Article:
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Discussion Starter #16
When I inspect my front calipers, I find nothing to lubricate. I'm thinking slide pins and such like the previous model. Where are the places we need to lube?

Glad you got the peddle brake to be properly firm and high. Keep guarded attention about that to see it re-occurs or if it was just not fully bled in the first place.

prs

Not sure where to lube the calipers...just what the deal said that they cleaned up the calipers and lubed them....I just assumed the slide pins like older models...I will now need to take the front calipers off and look at them....
 
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Discussion Starter #17
Would you explain more fully what your brake service entailed? I'd like to learn more.

How were the front calipers lubricated? Having lubed the caliper pins on my 1832 several times over the years I was delighted to have the solid calipers of my 1833. One less thing to do. Have I missed something? I can't find any moving parts on the calipers other than the pistons.

With 15,000 miles on my 1833 I recently took a look at the front pads and was struck by how even the wear is on all four pads, and how little wear there is. Quite a contrast to my 1832, which has always been harder on the left pads no matter how diligently I lube the pins. On the 1833 pad wear front I assume I brake just as much as the next guy, so I'm baffled at reports of early pad replacement.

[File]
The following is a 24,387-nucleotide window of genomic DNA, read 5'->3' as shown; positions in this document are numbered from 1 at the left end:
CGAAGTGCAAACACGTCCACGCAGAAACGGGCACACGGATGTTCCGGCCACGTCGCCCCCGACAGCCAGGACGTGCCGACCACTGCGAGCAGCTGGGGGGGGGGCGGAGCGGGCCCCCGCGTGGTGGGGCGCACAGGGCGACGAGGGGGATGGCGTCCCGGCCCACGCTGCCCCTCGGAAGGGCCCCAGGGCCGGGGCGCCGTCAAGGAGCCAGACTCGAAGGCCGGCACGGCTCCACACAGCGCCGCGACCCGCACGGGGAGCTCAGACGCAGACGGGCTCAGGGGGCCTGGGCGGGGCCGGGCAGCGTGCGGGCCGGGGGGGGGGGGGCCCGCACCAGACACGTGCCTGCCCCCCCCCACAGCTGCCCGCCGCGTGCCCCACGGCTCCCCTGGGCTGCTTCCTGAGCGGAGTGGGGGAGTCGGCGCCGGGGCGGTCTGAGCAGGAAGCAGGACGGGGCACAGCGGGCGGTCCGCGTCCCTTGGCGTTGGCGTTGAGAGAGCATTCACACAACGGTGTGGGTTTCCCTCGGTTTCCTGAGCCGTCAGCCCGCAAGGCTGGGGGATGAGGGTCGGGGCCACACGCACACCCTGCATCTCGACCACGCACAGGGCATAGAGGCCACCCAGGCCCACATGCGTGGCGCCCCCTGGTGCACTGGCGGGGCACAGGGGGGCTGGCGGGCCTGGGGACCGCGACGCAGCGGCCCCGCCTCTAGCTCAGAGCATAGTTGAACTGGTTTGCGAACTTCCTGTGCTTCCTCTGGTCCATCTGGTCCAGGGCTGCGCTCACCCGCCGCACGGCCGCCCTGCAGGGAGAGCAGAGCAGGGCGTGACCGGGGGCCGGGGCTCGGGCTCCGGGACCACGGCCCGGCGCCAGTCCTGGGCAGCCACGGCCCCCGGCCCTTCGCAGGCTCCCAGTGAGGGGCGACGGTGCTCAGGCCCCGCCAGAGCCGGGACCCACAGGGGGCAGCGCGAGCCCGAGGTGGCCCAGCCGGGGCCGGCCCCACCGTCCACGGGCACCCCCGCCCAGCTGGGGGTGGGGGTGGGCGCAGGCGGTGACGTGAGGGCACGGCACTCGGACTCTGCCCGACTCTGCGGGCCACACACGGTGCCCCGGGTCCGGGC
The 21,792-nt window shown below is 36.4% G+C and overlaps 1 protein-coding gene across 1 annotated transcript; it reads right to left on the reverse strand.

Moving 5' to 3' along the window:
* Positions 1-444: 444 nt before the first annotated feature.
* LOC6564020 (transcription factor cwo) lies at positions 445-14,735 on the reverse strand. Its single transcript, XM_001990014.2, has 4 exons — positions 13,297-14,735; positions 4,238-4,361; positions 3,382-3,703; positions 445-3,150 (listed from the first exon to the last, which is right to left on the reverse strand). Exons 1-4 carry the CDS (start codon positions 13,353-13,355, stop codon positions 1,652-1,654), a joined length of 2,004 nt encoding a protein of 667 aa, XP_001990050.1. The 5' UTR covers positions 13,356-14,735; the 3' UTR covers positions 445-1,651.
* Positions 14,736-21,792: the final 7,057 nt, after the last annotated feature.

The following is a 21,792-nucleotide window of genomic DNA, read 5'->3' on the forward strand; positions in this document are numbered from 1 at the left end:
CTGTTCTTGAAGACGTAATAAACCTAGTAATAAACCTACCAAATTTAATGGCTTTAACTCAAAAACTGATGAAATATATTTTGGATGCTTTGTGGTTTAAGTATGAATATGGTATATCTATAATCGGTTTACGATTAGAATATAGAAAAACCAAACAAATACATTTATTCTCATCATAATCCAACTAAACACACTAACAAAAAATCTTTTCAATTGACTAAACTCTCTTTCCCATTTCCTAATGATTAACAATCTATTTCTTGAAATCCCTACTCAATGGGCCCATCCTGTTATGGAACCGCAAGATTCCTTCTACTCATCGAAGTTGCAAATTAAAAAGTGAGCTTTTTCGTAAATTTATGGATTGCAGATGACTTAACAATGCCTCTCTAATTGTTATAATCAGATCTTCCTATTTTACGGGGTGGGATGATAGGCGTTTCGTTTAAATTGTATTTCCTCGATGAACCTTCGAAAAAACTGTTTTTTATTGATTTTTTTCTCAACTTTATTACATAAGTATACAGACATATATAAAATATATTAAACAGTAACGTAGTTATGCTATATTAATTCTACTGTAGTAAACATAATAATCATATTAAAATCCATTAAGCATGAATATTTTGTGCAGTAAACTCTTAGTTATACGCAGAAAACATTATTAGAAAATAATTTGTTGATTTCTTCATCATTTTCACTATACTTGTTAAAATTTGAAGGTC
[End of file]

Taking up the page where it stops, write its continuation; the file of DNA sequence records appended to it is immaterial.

The only brake anomaly I've had was the parking brake, which was way out of range. Hardly ever use the parking brake, so getting right on it took me a year-and-a-half, but it's now done. If it was on the setup checklist the dealer missed it.

At the 12000 mark I had the front tire replaced...I had them look at the front brakes...they said about 20% left...so I said replace them....I was surprised..they did show me the old brake pads...they were worn...as for lubrication see previous post...the only thing I did notice before replacement is that the bike pulled to the right when applying front brakes thus the reason for the brake check....I have not really studied the front brakes...thus I just made the assumption that they were like the older models...obviously wrong assumption....as for the premature wear....I am not sure....I do pull a trailer but I would think the rear brake would wear out faster in that case...but rears had 75% life still....I will be watching this set of front pads to see...they do not pull to the right nor left when applied, so they must have done something to the calipers...they do look a lot cleaner so I don't know if brake dust had something to do with it...?
 

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Discussion Starter #18
I do notice as someone mentioned earlier that you do have to push further on the rear brake pedal for engagement...so I am wondering if the rear brakes are only engaging 25% thus I am using the front brakes more to compensate...thus the premature wear.....coming into corners I use very little brakes...engine brake....
 

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I've taken mine off just to satisfy Curious George. Cleaned them, noticed more wear than one would expect at low milage and somewhat uneven wear pattern with inner pads wearing more than outers. I noticed no place to use brake parts lube, but if you find such, do let us know. The rear brake caliper does have the slider in boot arrangement that should be lubed when pads are replaced,

I have a set of pads in my parts kit.

prs
 

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None of that is 'my statement' --

It is Honda's words, cut and paste from the operators manual.

(page 13 of the operators manual)


Service manual does provides description of how it works and a fluid logic diagram.
Understood. Do you by any chance have the brake bleeding sequence for the 2018 DCT Tour?

Thanks
Big H